In early 2016, Wheaton College (an evangelical school in Illinois) was in the midst of a national controversy. One of their professors, Larycia Hawkins, had worn a hijab in solidarity with oppressed Muslim women and noted in a Facebook post that Christians and Muslims worshipped “the same God,” even if you had to accept the divinity of Christ to be saved.
It’s that “same God” phrase that offended Wheaton administrators (and, more importantly, donors) so much that the school suspended Hawkins and began the process to fire her. Hawkins left the school before that process was completed.
Writing at the time for conservative publication The Resurgent, Russ Vought defended Wheaton, his alma mater, for their “theological clarity.” He blasted Hawkins for creating “confusion” over “what it means to be in relationship with or know the one, true God.” He added:
Muslims do not simply have a deficient theology. They do not know God because they have rejected Jesus Christ his Son, and they stand condemned.
The wording is awkward, but this is a core part of evangelical beliefs. They believe they and they alone have access to the only path to God and everyone else is doomed to an eternity in Hell. All those other heathens — Muslims, Hindus, Jews, atheists, etc. — must be “saved” so they don’t suffer that fate.
It was such a regurgitation of Christian beliefs that I doubt many people paid attention to Vought’s article… until now.
That’s because Vought is now Donald Trump‘s nominee to become Deputy Director of the White House Office of Management and Budget.
Yesterday afternoon, at his hearing in front of the Senate Budget Committee, Sen. Bernie Sanders (I-VT) took Vought to task for those writings… for reasons that really make no sense at all. And I feel dirty saying that because it puts me on the same side as many conservatives, but Sanders asked all the wrong questions.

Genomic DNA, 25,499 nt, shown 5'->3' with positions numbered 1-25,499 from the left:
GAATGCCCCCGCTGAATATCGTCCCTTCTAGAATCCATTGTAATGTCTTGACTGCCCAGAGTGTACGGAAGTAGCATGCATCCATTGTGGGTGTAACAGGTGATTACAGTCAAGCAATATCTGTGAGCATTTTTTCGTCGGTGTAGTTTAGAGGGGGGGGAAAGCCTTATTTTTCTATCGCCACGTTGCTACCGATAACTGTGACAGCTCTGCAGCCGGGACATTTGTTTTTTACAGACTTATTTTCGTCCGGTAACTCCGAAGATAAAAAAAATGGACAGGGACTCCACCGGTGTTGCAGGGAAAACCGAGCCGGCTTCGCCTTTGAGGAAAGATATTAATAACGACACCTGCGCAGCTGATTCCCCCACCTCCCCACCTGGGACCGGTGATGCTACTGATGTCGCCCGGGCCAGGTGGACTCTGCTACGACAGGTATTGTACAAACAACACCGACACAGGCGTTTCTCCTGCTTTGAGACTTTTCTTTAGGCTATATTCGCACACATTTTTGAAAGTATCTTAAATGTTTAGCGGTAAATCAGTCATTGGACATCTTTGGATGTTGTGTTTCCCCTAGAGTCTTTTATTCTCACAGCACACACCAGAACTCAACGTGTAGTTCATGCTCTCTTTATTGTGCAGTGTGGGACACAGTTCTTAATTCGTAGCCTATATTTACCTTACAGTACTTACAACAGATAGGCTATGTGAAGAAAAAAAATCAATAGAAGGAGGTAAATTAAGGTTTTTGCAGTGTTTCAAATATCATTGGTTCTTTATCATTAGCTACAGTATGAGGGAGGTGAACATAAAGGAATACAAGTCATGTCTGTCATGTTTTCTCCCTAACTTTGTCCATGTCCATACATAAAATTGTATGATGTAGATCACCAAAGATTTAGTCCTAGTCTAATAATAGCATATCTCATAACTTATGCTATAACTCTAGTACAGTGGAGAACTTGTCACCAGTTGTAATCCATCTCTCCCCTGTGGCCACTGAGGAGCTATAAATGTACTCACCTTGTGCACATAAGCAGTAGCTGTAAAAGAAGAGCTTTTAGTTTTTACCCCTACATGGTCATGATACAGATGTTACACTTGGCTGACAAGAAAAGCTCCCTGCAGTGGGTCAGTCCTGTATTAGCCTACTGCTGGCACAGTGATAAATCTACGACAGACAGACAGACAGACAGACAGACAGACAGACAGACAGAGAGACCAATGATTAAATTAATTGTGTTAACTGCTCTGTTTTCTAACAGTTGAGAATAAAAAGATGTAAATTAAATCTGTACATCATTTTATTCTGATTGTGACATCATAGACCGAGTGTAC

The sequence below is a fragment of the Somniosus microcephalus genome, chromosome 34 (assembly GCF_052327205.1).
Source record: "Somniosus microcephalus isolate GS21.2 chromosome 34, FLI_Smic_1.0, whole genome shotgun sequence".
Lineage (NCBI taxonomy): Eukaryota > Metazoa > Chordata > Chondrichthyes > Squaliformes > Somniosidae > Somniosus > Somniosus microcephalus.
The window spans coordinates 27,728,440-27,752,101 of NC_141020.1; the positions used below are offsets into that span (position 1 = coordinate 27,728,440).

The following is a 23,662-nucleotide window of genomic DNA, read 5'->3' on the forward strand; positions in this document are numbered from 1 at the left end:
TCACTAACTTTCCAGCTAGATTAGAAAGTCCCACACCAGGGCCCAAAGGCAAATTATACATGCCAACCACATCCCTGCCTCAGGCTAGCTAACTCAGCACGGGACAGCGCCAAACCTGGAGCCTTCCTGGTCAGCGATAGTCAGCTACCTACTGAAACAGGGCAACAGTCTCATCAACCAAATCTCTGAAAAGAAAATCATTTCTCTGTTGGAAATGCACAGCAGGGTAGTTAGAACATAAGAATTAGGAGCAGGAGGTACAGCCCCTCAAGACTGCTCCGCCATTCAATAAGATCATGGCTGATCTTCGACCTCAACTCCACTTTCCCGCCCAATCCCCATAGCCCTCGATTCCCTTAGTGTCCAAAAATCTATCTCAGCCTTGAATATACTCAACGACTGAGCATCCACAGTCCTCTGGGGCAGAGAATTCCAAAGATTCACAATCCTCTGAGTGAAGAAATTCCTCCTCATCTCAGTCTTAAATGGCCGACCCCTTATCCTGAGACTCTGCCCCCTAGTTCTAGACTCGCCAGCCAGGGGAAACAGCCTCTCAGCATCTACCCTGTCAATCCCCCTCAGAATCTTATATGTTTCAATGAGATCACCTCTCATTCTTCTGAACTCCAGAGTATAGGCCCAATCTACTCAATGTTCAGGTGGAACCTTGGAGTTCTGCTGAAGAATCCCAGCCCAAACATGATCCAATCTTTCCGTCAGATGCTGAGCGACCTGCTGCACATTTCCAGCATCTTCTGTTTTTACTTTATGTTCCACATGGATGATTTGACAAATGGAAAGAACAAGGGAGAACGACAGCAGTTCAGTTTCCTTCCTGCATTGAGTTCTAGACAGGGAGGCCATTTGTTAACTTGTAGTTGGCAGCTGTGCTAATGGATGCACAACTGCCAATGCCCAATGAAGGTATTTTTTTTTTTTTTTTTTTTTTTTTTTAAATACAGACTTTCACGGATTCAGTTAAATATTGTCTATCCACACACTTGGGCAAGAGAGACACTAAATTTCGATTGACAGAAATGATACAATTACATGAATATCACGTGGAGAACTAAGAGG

SANDERS: … Do you believe that statement is Islamophobic?
VOUGHT: Absolutely not, Senator. I’m a Christian and I believe in a Christian set of principles based on my faith. As I’ve stated in the questionnaire to this committee, was to defend my alma mater, Wheaton College, a Christian school that has a statement of faith, that includes the centrality of Jesus Christ for salvation…
SANDERS: Again, I apologize. Forgive me. We just don’t have a lot of time. Do you believe that people in the Muslim religion stand condemned? Is that your view?
VOUGHT: Again, Senator, I’m a Christian and I wrote that piece…
SANDERS: — What does that say? —
VOUGHT: … statement of faith of Wheaton College…
SANDERS: I understand that. I don’t know how many Muslims there are in America. I really don’t know. Probably a couple million. Are you suggesting that all of those people stand condemned? What about Jews? Do they stand condemned too?
VOUGHT: Senator, I’m a Christian…
SANDERS: I understand you are a Christian. But this country is made up of people who are not just — I understand that Christianity is the majority religion. But there are other people who have different religions in this country and around the world. In your judgment, do you think that people who are not Christians are gonna be condemned?
VOUGHT: Thank you for probing on that question. As a Christian, I believe that all individuals are made in the image of God and are worthy of dignity and respect regardless of their religious beliefs. I believe that, as a Christian, that’s how I should treat all individuals…
SANDERS: And do you think your statement that you put into that publication, “They do not know God because they rejected Jesus Christ, the Son, and they stand condemned.” Do you think that’s respectful of other religions?
VOUGHT: Senator. I wrote a post based on being a Christian and attending a Christian school that has a statement of faith that speaks clearly with regard to the centrality of Jesus Christ in salvation.
SANDERS: I would simply say, Mr. Chairman, that this nominee is really not someone who is what this country is supposed to me about. I will vote no.